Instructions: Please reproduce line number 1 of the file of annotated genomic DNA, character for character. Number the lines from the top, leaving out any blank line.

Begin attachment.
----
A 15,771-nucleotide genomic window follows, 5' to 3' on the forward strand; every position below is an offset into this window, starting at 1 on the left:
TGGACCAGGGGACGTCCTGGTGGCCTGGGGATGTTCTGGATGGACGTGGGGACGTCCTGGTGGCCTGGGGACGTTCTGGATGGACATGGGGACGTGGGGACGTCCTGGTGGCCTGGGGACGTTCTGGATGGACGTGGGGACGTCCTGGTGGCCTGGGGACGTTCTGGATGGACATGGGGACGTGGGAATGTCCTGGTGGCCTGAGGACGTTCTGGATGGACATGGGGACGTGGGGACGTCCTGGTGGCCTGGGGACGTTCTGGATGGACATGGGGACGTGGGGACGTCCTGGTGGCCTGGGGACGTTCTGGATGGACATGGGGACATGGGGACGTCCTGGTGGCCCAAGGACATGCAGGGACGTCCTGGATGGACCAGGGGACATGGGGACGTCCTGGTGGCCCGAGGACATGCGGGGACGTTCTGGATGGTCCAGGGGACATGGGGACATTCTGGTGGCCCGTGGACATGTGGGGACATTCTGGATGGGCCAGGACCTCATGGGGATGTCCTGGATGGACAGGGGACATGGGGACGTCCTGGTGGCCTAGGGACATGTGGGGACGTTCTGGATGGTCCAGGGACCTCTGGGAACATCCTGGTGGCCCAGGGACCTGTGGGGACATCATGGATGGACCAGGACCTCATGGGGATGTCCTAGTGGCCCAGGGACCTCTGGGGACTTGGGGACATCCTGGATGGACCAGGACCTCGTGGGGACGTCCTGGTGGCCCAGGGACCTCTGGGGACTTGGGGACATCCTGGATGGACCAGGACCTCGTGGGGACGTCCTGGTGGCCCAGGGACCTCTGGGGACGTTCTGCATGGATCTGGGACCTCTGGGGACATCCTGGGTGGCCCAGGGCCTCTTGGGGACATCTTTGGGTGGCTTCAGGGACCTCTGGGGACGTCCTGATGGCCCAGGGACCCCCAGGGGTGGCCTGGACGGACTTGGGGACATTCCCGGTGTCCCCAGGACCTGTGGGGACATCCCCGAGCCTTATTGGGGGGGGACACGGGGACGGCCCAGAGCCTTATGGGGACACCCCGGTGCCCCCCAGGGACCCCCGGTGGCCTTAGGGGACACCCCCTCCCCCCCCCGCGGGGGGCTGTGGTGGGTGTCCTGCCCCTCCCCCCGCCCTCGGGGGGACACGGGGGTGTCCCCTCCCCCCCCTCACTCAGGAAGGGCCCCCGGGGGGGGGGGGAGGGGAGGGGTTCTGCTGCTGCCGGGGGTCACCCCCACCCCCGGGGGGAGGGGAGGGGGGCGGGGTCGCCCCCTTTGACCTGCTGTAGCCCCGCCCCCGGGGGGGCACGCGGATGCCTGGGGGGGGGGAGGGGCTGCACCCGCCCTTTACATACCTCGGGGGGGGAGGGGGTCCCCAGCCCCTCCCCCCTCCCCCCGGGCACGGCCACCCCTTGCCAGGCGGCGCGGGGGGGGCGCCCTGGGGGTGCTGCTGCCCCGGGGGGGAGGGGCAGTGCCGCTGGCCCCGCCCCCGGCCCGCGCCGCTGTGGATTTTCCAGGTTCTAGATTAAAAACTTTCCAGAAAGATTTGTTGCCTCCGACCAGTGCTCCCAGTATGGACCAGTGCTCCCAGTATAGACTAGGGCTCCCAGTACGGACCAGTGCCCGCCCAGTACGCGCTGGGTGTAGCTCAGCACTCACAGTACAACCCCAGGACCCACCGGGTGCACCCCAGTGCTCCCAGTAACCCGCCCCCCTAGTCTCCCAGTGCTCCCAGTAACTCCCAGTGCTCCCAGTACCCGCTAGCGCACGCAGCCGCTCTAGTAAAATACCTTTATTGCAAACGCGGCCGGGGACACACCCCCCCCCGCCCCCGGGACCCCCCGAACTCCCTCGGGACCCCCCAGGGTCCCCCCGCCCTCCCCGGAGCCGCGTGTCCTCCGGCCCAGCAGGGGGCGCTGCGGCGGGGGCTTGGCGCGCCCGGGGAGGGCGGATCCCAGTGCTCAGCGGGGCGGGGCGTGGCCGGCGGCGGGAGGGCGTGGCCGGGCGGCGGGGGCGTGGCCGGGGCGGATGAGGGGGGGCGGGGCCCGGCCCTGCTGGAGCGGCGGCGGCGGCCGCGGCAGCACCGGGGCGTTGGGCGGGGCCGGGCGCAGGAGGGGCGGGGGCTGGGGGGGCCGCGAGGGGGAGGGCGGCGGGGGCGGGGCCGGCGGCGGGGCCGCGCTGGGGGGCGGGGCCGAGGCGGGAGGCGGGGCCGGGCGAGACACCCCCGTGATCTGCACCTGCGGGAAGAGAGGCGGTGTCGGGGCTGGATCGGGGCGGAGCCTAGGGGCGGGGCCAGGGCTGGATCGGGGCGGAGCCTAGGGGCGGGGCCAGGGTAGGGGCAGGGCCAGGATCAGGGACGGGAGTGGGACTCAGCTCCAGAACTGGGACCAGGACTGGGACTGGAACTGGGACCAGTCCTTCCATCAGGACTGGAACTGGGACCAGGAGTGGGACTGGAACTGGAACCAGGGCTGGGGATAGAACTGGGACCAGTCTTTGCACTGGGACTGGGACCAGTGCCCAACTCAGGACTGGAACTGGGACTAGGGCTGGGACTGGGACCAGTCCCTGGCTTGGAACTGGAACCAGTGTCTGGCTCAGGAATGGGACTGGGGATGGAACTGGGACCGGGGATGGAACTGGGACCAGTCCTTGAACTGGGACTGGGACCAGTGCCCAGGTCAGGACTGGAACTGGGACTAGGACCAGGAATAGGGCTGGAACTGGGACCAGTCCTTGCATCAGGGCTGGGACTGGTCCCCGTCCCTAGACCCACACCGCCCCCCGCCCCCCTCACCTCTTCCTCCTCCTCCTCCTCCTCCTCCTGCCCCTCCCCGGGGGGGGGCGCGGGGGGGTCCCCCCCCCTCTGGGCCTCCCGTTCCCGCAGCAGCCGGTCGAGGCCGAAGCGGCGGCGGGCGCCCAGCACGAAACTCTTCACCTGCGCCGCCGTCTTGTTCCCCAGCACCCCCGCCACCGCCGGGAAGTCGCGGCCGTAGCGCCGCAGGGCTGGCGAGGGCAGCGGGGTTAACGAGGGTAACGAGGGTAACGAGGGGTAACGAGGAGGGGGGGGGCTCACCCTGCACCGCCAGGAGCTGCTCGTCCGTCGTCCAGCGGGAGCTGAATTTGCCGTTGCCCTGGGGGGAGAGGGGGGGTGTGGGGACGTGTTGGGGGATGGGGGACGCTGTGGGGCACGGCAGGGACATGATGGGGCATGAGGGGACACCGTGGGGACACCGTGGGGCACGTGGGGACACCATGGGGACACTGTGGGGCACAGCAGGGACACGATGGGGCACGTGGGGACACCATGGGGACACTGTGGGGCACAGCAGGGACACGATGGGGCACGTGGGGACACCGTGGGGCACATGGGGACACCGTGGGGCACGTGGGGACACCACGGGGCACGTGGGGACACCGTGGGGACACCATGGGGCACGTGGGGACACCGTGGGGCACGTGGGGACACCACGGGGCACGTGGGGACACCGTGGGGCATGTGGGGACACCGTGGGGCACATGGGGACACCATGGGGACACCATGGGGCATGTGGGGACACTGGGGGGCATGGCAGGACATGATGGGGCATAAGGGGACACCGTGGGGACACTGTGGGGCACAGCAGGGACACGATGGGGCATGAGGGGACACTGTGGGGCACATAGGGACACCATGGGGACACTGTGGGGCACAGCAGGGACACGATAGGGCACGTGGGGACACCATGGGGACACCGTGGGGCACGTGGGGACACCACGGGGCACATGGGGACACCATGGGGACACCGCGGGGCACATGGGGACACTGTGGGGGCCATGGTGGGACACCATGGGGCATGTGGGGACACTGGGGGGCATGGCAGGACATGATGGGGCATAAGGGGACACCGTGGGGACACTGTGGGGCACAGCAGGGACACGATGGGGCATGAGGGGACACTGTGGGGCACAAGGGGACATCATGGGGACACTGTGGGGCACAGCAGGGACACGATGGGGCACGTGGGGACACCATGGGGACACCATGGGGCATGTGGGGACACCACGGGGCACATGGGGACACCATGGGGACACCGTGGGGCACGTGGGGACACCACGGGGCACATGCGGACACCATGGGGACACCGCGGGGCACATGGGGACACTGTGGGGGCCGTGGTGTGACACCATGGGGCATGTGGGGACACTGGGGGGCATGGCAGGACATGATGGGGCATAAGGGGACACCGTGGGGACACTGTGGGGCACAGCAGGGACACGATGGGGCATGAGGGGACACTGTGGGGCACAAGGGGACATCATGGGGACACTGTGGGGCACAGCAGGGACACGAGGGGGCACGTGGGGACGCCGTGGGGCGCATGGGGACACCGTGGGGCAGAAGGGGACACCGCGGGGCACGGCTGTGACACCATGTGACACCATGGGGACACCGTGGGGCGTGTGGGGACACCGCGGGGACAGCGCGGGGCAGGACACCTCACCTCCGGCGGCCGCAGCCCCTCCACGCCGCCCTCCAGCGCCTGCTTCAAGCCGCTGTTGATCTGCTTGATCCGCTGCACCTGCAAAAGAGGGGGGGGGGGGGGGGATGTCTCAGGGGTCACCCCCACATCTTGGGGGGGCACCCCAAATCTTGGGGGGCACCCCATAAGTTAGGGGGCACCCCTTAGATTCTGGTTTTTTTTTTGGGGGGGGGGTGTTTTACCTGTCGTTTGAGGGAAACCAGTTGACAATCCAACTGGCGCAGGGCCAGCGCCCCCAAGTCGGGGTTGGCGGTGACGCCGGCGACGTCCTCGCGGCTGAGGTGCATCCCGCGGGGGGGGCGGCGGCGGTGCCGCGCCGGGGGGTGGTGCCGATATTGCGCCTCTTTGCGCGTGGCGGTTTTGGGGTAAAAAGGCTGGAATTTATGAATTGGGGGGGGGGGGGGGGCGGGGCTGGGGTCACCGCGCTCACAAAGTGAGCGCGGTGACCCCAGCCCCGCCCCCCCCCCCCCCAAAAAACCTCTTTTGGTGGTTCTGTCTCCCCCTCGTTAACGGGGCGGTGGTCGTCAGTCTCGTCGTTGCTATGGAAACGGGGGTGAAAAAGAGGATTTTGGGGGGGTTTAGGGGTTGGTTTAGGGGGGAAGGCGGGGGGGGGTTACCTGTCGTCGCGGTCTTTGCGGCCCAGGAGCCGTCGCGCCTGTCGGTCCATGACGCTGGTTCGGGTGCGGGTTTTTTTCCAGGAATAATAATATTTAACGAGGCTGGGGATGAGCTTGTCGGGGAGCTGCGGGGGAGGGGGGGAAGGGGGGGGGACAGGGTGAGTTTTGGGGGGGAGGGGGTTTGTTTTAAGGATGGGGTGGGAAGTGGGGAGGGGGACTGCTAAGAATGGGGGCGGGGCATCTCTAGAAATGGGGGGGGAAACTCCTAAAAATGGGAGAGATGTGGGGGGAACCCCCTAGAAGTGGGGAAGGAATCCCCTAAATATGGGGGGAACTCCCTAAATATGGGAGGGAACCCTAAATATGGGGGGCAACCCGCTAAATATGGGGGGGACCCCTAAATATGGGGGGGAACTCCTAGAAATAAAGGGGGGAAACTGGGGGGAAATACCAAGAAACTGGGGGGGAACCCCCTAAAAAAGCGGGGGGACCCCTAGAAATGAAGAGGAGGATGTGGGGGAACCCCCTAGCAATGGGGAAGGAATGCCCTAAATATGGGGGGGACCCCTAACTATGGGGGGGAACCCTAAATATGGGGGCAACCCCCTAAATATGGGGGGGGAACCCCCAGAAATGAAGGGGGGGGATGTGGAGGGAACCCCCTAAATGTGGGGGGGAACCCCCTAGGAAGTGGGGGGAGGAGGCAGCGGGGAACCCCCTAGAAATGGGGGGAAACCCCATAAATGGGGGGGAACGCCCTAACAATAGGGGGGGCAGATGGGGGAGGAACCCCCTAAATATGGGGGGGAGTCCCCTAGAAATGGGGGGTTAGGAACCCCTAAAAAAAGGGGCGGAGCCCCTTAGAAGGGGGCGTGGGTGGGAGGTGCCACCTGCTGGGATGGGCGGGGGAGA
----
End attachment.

A 15,771-nucleotide genomic window follows, 5' to 3' on the forward strand; every position below is an offset into this window, starting at 1 on the left: